Welfare caseloads have declined dramatically since 1996, assisted in part by a strong economy. However, many families have not made the transition to stable employment. As welfare reform reauthorization approaches, there has been an increasing discussion about welfare recipients who experience a variety of personal barriers to employment, or what have been characterized as hard-to-employ (HtE) populations (Brown, 2001). Studies have shown that a large proportion of recipients have physical and behavioral health barriers and that a greater number of barriers is associated with lower rates of employment (Chandler & Meisel, 2000; Danziger et al., 2000). States have begun to experiment with more intensive service programs to assist HtE recipients than the typical "work first" approach that emphasizes rapid labor force attachment (Brown, 2001).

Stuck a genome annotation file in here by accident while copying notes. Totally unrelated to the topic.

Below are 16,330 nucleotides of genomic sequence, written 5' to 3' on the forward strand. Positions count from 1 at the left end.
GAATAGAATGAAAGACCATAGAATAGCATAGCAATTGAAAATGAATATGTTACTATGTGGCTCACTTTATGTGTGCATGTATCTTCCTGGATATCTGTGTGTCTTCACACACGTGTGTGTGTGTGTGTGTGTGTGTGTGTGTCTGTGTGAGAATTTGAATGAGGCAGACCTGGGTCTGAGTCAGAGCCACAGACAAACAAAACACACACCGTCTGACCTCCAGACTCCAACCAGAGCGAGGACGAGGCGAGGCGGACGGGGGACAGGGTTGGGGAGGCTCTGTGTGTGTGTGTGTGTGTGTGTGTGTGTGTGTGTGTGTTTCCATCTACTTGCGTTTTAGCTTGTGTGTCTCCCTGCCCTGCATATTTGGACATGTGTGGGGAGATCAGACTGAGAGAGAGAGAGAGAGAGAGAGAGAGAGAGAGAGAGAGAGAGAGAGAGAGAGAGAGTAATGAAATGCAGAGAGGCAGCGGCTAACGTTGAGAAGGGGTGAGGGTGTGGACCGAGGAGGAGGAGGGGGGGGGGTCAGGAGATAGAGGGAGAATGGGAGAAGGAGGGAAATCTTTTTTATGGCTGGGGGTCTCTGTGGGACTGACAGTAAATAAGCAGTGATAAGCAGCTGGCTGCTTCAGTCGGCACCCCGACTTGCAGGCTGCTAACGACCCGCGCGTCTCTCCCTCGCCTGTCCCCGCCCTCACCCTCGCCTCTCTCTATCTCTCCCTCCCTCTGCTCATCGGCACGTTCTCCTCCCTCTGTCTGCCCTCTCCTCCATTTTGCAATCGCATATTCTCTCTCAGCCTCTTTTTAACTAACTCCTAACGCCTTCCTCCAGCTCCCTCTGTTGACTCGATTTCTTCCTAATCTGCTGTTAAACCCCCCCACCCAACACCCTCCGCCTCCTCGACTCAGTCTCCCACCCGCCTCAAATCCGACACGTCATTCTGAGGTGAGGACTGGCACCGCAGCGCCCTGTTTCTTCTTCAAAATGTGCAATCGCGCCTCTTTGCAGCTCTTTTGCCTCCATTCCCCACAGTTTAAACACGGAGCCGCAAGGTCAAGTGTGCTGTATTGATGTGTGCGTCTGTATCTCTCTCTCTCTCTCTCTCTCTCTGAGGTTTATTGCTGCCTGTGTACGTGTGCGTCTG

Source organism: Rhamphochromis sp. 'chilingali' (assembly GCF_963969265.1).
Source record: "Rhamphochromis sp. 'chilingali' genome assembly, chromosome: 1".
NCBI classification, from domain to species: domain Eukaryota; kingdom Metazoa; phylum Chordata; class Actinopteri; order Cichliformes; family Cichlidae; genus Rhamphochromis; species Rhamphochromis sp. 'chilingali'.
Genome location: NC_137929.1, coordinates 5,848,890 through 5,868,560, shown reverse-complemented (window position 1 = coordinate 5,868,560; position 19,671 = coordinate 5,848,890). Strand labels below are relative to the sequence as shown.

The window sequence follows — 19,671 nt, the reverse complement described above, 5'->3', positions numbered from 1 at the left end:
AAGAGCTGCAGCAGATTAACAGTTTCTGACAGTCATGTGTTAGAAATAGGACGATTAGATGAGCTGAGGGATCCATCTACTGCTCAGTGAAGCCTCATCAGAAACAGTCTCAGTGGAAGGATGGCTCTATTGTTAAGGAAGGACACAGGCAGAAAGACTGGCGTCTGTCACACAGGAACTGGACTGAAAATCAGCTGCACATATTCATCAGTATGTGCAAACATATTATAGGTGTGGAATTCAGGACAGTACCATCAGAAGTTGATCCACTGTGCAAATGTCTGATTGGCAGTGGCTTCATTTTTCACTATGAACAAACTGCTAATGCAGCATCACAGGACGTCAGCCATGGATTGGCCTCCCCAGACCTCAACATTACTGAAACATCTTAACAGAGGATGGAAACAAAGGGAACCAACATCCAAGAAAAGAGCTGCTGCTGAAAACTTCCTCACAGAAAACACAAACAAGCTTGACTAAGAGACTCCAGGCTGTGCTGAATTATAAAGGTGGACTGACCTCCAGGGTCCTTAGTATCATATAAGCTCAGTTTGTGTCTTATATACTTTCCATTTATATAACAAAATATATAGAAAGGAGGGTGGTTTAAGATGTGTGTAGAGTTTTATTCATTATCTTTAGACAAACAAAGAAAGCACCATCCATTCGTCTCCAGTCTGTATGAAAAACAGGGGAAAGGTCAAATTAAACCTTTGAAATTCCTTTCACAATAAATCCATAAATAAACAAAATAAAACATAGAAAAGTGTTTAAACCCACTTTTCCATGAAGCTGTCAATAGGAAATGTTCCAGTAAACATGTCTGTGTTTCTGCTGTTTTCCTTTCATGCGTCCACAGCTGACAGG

Many of the families remaining on welfare caseloads face significant barriers to employability. Among the most significant of these is substance abuse. States are struggling to develop innovative strategies to effectively address substance abuse in the context of welfare reform. Some states have attempted to integrate substance abuse treatment into their welfare employment programs, yet rates of entry and retention in substance abuse treatment continue to be low. Studies have consistently demonstrated that those receiving substance abuse treatment have better employment outcomes (Nakashian & Moore, 2000), but it is necessary for clients to remain in treatment in order to achieve these effects (Wickizer et al, in press).